I’ve lived almost half my life in England now, in a succession of provincial towns where economic crisis and the growing – that is, in large part fomented – hostility to immigrants and to Europe has been starkly in evidence. (Though I spent years hardly noticing the way things were going, because although most of my friends were ‘foreign’, we were all educated and privileged enough not to be affected.) I’ve lived among the settled English middle classes who, whatever the shifting political weather or their attitudes to the EU, probably did not think this day would really come. I’ve lived among recent migrants from Eastern Europe and the English working class, in a decayed seaside town where they were equally neglected and very differently vulnerable to the predatory arrival of UKIP. I’m writing this in the warm shadow of a Norman cathedral, round the corner from Huguenot almshouses and Polish shops, a 20-minutes train ride from a Eurostar terminal, half an hour from central London. I’m in England, and I’m in Europe, still.
Two days ago, some colleagues and I from the Royal College of Art met our students in Brixton, South London, and boarded an old Routemaster bus, bound for the Sussex Downs and then the seaside. It’s an annual excursion, a different destination each time but always to the edges (or is it the heart?) of a certain England: to somewhere that seems defiantly native and quaint but turns out always to be continentally connected, a place of escape, conflict, trade and traffic – in both, or all, directions. We stopped off at Charleston, once home of artists Vanessa Bell and Duncan Grant, thus the country seat of the entire Bloomsbury Group. The house and gardens could not be more English, nor the volunteer guides who led us round. But the stories they told? They were stories of sexual adventure, literary experiment, an artistic avant-gardism whose evidence was all around us in works of European art, in shelf upon shelf of Gallimard paperbacks, a Mallarmé collection open on the bedside table. One night, we were told, Vanessa and her sister Virginia Woolf had rushed to the end of the lane because the economist John Maynard Keynes was on his way up with a Cézanne.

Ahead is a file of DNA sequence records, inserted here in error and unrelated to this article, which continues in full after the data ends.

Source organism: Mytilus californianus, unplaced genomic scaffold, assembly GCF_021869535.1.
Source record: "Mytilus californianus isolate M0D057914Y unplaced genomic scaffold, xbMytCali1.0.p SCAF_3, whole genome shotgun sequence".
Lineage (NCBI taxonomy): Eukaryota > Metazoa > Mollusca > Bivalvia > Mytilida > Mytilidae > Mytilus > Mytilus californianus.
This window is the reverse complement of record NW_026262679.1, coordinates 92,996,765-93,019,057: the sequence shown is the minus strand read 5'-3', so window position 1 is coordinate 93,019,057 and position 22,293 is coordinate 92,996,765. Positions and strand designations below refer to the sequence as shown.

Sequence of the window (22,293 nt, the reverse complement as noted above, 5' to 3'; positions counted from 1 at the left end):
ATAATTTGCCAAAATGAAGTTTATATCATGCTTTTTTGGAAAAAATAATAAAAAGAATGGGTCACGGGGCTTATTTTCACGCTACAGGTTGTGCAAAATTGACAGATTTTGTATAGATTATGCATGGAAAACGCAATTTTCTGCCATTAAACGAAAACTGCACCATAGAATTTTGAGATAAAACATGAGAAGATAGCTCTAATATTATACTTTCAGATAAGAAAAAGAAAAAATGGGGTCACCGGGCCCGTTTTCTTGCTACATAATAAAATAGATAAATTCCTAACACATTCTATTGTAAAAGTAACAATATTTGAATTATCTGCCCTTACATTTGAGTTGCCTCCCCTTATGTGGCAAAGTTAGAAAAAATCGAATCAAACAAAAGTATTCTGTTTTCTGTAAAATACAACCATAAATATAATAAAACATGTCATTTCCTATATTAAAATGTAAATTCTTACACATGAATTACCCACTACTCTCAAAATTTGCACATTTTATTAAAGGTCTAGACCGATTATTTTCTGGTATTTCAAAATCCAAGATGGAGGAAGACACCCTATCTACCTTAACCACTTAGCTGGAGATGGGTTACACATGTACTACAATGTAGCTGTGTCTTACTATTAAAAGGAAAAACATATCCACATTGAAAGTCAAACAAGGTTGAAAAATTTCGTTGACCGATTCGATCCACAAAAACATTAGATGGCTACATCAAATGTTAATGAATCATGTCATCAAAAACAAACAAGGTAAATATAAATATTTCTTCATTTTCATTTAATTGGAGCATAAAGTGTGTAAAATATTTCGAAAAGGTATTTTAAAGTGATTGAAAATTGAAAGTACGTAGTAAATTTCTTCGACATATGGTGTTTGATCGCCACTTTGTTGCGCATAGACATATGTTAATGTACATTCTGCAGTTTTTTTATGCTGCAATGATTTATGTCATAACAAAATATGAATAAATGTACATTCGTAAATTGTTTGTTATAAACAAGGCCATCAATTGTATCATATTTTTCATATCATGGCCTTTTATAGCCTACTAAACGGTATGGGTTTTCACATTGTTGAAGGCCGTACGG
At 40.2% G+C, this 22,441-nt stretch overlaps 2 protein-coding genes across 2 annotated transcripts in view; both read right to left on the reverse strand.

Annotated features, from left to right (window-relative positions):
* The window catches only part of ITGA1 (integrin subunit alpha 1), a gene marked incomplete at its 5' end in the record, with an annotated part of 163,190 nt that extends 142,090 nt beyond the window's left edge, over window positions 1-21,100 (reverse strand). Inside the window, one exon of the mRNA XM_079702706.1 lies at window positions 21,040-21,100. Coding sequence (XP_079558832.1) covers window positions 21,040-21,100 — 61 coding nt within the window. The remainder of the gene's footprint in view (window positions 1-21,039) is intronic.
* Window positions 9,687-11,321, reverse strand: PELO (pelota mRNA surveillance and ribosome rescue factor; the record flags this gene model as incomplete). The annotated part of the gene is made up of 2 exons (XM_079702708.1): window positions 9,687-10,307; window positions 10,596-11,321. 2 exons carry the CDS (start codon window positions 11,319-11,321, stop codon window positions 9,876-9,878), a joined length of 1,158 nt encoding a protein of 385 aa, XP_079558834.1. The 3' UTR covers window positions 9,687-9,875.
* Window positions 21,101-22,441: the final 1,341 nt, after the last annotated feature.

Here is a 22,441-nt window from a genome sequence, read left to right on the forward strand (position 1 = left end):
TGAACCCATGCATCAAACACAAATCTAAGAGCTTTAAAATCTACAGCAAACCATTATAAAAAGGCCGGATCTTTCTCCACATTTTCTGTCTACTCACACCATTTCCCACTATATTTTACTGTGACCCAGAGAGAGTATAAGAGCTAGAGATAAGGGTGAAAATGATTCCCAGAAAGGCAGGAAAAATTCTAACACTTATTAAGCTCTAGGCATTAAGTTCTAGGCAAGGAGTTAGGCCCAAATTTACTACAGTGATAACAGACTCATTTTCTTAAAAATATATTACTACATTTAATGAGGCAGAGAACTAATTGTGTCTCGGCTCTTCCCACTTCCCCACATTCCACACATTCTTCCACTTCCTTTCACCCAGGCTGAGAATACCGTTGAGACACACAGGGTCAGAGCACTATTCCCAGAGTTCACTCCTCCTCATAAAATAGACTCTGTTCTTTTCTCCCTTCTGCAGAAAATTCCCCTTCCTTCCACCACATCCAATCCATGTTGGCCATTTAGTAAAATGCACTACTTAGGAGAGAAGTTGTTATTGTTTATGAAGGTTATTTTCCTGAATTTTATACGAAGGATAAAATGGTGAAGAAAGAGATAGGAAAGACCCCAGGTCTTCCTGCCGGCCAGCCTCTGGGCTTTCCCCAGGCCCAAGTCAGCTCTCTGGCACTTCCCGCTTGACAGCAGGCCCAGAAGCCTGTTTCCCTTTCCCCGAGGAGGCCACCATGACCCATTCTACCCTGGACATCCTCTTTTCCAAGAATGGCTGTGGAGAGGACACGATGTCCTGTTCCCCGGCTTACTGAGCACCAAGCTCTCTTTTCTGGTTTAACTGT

Does that seem too rarefied an instance of English love for European culture? We drove on to Bexhill to see the De La Warr Pavilion, commissioned in 1934 by an aristocratic socialist mayor, designed by the Jewish German architect Erich Mendelsohn and the Russian Serge Chermayeff. (Right now, the Pavilion houses an exhibition of the work of Dutch designer, and Stedelijk Museum director, Willem Sandberg: another hero of anti-Nazi resistance.) The English practically invented the seaside, and mostly they ranged its architecture and entertainments around the south-east coast: a place of nostalgic repose, for sure, but also the place where a decidedly foreign modernity might be encountered for the first time – especially if you were poor. In its buildings, theatre and cinema, in its music and cuisine, in the brief prospect of al fresco socializing and sexual license that it conjured, the seaside resort was an image in microcosm of a fantastical, desired Europe. In the second half of the twentieth century, it seemed the British wanted it even more, and not just its superficial signs but the best of what being together could promise. And now?
I hardly know what to say to our students – people half my age, some of whom have come halfway round the world – about what this country, some misguided fraction of it at least, has just said to them, and done to them. It seems dismal or frivolous to remind them what some great, dead English poet and preacher once said to a crowd in St. Paul’s cathedral; but here is what I have to go back to, from Donne: ‘If a clod be washed away by the sea, Europe is the less, as well as if a promontory were, as well as if a manor of thy friend’s or of thine own were.’
Brian Dillon is professor of creative writing at Queen Mary University of London, UK. Suppose a Sentence (Fitzcarraldo Editions/New York Review Books) will be published in September 2020. He lives in London.